Do you happen to know if Montana Officials have filed a brief with the U.S. Supreme Court stating this, or otherwise affirming the RKBA in support of the 2nd Amendment?
Well, they weaseled out of the gold and silver clause by holding that the Federal Government wasn’t a State, so it didn’t apply.
Now they’re trying to go in the other direction, by passing unconstitutional laws in DC.
I’ve heard stories about people in DC getting arrested simply for handing out folders on the sidewalk. They are pretty restrictive there.
My sources are pretty good.
And Montana will do... WHAT? Secede? Hahahahaha! This is the sort of idiocy that the same people who bought into the “sovreign citizen” and admiralty courts scam will believe. Montana is going to do whatever the USSC tells it to do. No more. No less. The Federal cops will ensure that they do. The States were enslaved to the federal beast over 135 years ago
It’s land locked so it’s a no brainer.
It is cheap to live here, but there isn't much money to be made either.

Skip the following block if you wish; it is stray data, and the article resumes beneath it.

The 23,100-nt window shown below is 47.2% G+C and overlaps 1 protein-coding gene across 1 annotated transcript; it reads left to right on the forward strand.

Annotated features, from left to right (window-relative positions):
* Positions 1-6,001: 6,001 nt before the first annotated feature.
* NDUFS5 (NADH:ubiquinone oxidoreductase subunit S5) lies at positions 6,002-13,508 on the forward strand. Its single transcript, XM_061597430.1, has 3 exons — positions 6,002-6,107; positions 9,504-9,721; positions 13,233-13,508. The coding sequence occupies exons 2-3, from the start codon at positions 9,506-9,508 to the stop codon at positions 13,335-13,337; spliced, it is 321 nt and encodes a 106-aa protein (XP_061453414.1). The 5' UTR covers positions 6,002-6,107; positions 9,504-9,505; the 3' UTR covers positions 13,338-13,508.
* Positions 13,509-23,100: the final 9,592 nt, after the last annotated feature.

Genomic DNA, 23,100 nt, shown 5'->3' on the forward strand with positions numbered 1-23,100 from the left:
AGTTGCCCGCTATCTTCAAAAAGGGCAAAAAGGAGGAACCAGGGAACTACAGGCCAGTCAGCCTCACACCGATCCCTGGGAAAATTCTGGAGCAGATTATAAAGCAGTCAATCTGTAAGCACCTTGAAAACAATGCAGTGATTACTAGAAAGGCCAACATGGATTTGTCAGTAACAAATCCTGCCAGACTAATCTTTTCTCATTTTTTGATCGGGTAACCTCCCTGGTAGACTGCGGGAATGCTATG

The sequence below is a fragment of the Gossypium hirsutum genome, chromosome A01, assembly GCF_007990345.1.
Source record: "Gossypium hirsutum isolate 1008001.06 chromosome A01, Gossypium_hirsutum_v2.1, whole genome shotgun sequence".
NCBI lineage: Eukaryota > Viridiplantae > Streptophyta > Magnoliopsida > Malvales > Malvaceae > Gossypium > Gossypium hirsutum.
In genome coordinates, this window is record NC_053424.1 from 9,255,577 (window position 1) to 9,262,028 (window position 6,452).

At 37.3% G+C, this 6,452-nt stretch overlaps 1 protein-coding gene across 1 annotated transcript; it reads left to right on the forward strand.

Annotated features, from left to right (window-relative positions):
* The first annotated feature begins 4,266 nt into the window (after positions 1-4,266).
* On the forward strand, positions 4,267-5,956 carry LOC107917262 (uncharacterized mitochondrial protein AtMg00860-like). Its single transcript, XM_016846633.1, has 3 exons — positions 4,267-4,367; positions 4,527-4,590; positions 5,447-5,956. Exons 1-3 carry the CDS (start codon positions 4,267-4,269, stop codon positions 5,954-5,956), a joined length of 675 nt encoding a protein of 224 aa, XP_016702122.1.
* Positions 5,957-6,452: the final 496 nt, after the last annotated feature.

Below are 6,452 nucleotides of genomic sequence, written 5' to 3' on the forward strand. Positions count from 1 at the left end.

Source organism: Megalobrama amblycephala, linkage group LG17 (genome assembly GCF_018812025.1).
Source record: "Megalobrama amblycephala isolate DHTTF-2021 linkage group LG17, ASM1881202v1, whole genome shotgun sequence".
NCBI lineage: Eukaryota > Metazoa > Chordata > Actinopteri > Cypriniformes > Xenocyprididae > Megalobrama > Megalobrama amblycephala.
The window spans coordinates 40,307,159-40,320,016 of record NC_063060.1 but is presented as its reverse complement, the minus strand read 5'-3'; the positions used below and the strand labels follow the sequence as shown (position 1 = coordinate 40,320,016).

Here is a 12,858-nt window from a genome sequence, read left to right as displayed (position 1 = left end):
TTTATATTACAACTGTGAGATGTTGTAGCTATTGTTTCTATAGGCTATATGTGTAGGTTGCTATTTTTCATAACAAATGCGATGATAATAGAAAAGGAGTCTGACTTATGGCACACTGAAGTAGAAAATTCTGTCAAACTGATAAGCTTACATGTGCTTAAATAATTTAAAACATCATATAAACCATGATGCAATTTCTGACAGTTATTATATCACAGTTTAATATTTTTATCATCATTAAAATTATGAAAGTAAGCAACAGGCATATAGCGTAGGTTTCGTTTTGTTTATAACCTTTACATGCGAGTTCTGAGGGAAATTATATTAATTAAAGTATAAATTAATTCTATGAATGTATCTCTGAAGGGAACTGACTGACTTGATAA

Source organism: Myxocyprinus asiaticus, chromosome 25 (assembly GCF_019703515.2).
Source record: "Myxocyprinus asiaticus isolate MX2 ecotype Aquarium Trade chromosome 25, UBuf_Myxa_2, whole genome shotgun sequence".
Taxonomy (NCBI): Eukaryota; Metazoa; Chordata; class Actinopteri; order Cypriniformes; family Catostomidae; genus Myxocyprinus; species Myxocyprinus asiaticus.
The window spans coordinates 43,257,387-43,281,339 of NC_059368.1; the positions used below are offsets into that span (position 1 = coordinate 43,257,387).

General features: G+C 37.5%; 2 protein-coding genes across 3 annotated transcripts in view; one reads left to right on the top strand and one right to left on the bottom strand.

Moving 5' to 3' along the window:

Montana....where the sky is big....and the sheep are nervous.
As a Territory aren’t the Federal laws the trump?
The States of Texas, Alabama, Alaska Arkansas, Colorado, Florida, Georgia, Idaho, Indiana, Kansas, Kentucky, Louisiana, Michigan, Minnesota, Mississippi, Missouri, Montana, Nebraska, New Hampshire, New Mexico, North Dakota, Ohio, Oklahoma, Pennsylvania, South Carolina, South Dakota, Utah, Virgina, Washinton, West Virginia, & Wyoming filed pro-gun right Amicae Curie, but didn’t hit on this at the time.
I’ve got to go with Brab on this one. Don’t mess with Montana.
Yeah, but they are all east of the Rockies.
That's for sure. What the country will find interesting if this happens is that the Feds would invade a state to keep if from leaving but do nothing about a the very visible Mexican invasion of the Southwest and the Mexican government's attempt to grab American states through demographics. People are going to notice. They're noticing now!
Alaska has voted (or tried to anyway), twice, to secede from the USofA.
The Alaskan Independence Party is the state's third largest political party with about 17,798 registered members, elections records show. It was formed in 1970 to advocate that Alaska secede from the union. A lot of folks were pissed off over the FedGov denial of an Trans-Alaska Oil pipeline at the time - sound familiar? In this case, the Teamsters saved the day.